A form of vitamin A, this medication works to lower surface inflammation, the buildup of dead skin cells, and decrease the production of oil by reducing the size of your sebaceous glands.

In functional medicine, we aim to treat hormonal acne by addressing the root cause and focus on more natural remedies such as:

     1. Daily cleansing

Daily cleansing with gentle, natural products can soothe inflammation, get rid of bacteria and dead skin cells, and reduce the production and buildup of oil.

     2. Rebalance hormones

By getting hormone levels under control that play a role in hormonal acne, we are able to mitigate the occurrence of breakouts. This is done through running labs to look at hormone levels, making dietary adjustments, and incorporating lifestyle changes like supplements and stress management techniques.

     3. Supplements

Certain supplements have been shown to help improve the appearance and occurrence of hormonal acne:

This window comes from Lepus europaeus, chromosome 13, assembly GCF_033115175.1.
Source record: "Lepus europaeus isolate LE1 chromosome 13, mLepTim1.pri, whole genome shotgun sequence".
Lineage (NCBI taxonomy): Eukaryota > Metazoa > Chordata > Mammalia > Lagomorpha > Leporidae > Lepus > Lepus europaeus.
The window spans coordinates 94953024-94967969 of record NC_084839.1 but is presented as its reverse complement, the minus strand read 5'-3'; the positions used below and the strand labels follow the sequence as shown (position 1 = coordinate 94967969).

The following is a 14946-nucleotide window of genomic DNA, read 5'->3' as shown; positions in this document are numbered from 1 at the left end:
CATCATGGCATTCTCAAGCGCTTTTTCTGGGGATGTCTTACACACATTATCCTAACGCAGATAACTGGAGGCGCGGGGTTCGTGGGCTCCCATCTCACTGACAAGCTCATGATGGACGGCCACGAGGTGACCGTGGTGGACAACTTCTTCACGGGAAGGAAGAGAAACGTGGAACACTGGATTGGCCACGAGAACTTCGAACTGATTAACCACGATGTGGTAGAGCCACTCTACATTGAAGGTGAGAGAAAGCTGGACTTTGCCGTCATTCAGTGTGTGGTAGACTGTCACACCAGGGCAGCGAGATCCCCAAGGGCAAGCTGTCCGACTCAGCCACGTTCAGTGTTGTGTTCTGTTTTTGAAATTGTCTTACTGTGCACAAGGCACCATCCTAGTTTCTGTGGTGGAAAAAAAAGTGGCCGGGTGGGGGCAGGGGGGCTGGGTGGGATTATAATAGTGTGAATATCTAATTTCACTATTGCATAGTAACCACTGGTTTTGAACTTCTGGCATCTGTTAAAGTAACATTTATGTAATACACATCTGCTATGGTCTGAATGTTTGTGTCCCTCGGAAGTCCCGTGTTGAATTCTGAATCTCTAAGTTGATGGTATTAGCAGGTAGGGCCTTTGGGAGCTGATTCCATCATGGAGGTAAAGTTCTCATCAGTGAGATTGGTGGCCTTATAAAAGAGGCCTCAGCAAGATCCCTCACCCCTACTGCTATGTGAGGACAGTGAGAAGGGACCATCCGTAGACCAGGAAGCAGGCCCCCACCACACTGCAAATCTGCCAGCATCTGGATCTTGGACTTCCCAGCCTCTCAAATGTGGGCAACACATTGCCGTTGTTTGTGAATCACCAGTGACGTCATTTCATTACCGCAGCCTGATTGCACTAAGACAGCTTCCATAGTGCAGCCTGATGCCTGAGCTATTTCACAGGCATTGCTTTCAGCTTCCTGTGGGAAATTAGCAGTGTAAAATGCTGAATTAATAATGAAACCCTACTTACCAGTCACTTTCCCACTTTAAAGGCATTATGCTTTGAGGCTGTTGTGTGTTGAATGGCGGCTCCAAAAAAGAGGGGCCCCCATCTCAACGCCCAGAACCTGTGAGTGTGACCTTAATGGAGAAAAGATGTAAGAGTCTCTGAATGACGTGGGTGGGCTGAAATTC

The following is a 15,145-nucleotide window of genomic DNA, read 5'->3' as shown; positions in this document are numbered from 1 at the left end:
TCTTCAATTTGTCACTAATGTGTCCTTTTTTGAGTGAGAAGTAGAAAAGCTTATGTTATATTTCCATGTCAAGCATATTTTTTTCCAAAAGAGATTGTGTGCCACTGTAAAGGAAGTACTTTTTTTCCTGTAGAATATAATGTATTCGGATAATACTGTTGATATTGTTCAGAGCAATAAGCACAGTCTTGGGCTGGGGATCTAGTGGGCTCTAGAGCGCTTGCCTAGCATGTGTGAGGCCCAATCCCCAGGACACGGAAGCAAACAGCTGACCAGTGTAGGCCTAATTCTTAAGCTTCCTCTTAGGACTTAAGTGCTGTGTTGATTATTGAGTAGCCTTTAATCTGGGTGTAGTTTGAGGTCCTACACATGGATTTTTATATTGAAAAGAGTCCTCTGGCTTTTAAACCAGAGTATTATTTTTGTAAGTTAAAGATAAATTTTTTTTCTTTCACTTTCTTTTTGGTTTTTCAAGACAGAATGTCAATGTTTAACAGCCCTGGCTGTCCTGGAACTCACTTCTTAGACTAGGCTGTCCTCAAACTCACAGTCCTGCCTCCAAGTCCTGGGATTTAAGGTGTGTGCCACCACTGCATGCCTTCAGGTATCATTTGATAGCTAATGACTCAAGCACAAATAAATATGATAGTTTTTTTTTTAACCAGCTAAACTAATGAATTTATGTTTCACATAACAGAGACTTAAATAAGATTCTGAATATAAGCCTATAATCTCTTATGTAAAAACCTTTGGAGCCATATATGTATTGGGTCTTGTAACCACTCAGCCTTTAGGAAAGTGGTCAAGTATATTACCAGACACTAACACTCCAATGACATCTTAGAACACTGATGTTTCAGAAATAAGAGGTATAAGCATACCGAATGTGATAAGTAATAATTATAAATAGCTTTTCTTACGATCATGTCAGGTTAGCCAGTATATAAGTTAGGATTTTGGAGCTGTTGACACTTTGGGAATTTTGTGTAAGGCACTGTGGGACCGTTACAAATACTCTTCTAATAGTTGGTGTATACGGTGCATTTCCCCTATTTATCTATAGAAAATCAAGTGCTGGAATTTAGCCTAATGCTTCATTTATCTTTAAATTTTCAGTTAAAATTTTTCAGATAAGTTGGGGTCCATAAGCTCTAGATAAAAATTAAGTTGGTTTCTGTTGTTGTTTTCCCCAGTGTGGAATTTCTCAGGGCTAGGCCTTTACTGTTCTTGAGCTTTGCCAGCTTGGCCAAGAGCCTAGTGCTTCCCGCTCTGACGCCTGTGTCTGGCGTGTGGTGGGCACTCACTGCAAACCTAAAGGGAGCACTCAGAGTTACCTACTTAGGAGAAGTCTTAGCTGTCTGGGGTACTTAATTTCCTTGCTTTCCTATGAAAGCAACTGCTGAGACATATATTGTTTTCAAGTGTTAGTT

4. NAC

N-acetyl cysteine (NAC) is a powerful antioxidant that can promote cellular health and help fend off oxidative stress. But why is that helpful for hormonal acne? Studies have shown that oxidative stress plays a role in acne and NAC is also being studied for its potential benefits for endometriosis and PCOS. (3)

     5. DIM 

DIM, which stands for diindolylmethane, is a compound found in cruciferous vegetables like broccoli, cauliflower, and Brussel’s sprouts. DIM has shown an ability to metabolize excess estrogen, which can be helpful for people with estrogen dominance or other hormone imbalances.

When to see a doctor for hormonal acne?

Even if you struggle with hormonal acne, the severity of your acne can look very different than someone else’s. Some people may only get a pimple every now and then around their cycle, and while that is hormone related, it doesn't necessarily mean there is cause for concern or that there is a major underlying hormonal imbalance. 

However, if you are dealing with any of the following, it may be time to seek out professional help in treating your acne:

  • Multiple, consistent acne breakouts that cover larger areas of your skin
  • Severe lesions
  • Scarring